The integration of project management and (organizational/behavioral) change management has recently become a hotly debated topic amongst project professionals. Some argue that project management and change management are separate and distinct disciplines that complement each other, while others argue that change management is something that is embedded within “really good project management.”
However, long before the debate between project professionals became visible, project sponsors and other customers of professional project related services were asking a different question. The question was a simple one…. “What do I need to make my initiative a success?” Unfortunately, the response was (and still is) often a disjointed mishmash of both project management and change management key concepts and principles.
This issue reminds me of a television commercial I once saw a few years back in which a parent helps to heal a child who just skinned his knee at a playground and asks “How can I best treat my child?” Besides the requisite hugs and kisses, the skinned knee needs to be properly treated. In most cases, this requires placing antibiotic ointment on the scrape to prevent bacterial infection, and a bandage to cover the treated wound.
Now at the time, there were companies who made antibiotic topical ointments, and companies that made bandages. Despite the fact that both of these products were needed to heal the wound, they were both manufactured, marketed, distributed and sold as two separate (albeit complementary) products.
However, what made this commercial stand out was that it introduced a new, more efficient way of treating minor wounds. The company introduced “Advanced Protection” bandages that already had antibiotic ointment embedded within the gauze pad. Voila! An efficient and effective seamlessly integrated solution!
Creating successful organizational initiatives are a lot like treating that kid with the skinned knee. Rather than seeing “project management” and “change management” as two separate disciplines that are administered separately, it is much more efficient and effective to create a single solution out of the two.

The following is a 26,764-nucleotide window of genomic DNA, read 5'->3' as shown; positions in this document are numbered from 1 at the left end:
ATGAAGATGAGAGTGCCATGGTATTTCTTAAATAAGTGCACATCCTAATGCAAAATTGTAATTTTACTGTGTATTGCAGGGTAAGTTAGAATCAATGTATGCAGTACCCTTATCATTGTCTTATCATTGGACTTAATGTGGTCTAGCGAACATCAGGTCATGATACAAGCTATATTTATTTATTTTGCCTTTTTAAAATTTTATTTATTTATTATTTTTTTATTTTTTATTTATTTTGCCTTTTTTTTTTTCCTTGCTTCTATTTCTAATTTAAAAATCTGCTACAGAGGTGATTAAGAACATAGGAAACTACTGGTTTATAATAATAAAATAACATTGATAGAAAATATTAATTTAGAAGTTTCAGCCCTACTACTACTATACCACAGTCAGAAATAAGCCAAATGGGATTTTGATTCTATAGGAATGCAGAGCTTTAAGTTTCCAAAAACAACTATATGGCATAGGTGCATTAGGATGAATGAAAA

Whenever I mention this to groups, I always have at least one person telling me that “Yeah, but project management and change management need to be separate because they ARE different. Change management focuses on the ‘people-side’ while project management only focuses on technical details.” The point that they are missing is that good project management relies on people just as much as good change management requires the rigor and structure that project management provides.
This is why it is so important to seek out change management practitioners that not only understand the change management side of the equation, but also understand the principles and activities behind project planning and execution as well. It is equally important to seek out project managers who understand the need for change management.
By embedding change management into project management, you help to address client needs in a more efficient and synchronized manner. Like the “Advance Solution Band-Aid,” it is a holistic approach towards change success that will get the client up and running again in the most efficient way possible. And this, in the end, is how we can best help our clients become better caretakers of their initiatives.
For more information, visit Thomas Jarocki’s site at www.emergenceone.com